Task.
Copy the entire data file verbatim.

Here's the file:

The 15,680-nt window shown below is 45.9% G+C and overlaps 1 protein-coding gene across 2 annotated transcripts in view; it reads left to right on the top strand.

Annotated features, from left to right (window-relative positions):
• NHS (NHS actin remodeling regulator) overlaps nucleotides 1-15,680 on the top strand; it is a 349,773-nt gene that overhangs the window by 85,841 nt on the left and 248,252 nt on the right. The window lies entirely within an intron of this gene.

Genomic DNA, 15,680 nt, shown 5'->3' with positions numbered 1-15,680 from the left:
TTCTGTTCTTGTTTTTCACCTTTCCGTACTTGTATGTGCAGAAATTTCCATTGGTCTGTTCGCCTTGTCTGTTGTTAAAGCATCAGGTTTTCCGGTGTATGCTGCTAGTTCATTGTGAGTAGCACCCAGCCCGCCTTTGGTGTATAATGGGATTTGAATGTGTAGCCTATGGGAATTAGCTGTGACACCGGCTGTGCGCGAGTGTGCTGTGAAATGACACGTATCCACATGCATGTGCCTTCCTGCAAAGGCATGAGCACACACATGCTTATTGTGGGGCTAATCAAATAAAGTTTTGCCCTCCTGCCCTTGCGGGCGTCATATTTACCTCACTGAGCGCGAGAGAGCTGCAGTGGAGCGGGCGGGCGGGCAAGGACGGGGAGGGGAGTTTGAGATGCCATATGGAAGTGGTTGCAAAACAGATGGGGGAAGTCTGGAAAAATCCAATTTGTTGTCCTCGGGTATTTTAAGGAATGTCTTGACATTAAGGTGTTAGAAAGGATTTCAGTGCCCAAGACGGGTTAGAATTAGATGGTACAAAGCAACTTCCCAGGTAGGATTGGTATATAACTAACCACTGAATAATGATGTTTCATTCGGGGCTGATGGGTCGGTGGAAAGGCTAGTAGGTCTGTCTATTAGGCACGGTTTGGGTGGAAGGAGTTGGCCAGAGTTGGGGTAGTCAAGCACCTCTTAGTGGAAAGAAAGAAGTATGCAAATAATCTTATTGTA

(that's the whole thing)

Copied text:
The 15,680-nt window shown below is 45.9% G+C and overlaps 1 protein-coding gene across 2 annotated transcripts in view; it reads left to right on the top strand.

Annotated features, from left to right (window-relative positions):
• NHS (NHS actin remodeling regulator) overlaps nucleotides 1-15,680 on the top strand; it is a 349,773-nt gene that overhangs the window by 85,841 nt on the left and 248,252 nt on the right. The window lies entirely within an intron of this gene.

Genomic DNA, 15,680 nt, shown 5'->3' with positions numbered 1-15,680 from the left:
TTCTGTTCTTGTTTTTCACCTTTCCGTACTTGTATGTGCAGAAATTTCCATTGGTCTGTTCGCCTTGTCTGTTGTTAAAGCATCAGGTTTTCCGGTGTATGCTGCTAGTTCATTGTGAGTAGCACCCAGCCCGCCTTTGGTGTATAATGGGATTTGAATGTGTAGCCTATGGGAATTAGCTGTGACACCGGCTGTGCGCGAGTGTGCTGTGAAATGACACGTATCCACATGCATGTGCCTTCCTGCAAAGGCATGAGCACACACATGCTTATTGTGGGGCTAATCAAATAAAGTTTTGCCCTCCTGCCCTTGCGGGCGTCATATTTACCTCACTGAGCGCGAGAGAGCTGCAGTGGAGCGGGCGGGCGGGCAAGGACGGGGAGGGGAGTTTGAGATGCCATATGGAAGTGGTTGCAAAACAGATGGGGGAAGTCTGGAAAAATCCAATTTGTTGTCCTCGGGTATTTTAAGGAATGTCTTGACATTAAGGTGTTAGAAAGGATTTCAGTGCCCAAGACGGGTTAGAATTAGATGGTACAAAGCAACTTCCCAGGTAGGATTGGTATATAACTAACCACTGAATAATGATGTTTCATTCGGGGCTGATGGGTCGGTGGAAAGGCTAGTAGGTCTGTCTATTAGGCACGGTTTGGGTGGAAGGAGTTGGCCAGAGTTGGGGTAGTCAAGCACCTCTTAGTGGAAAGAAAGAAGTATGCAAATAATCTTATTGTA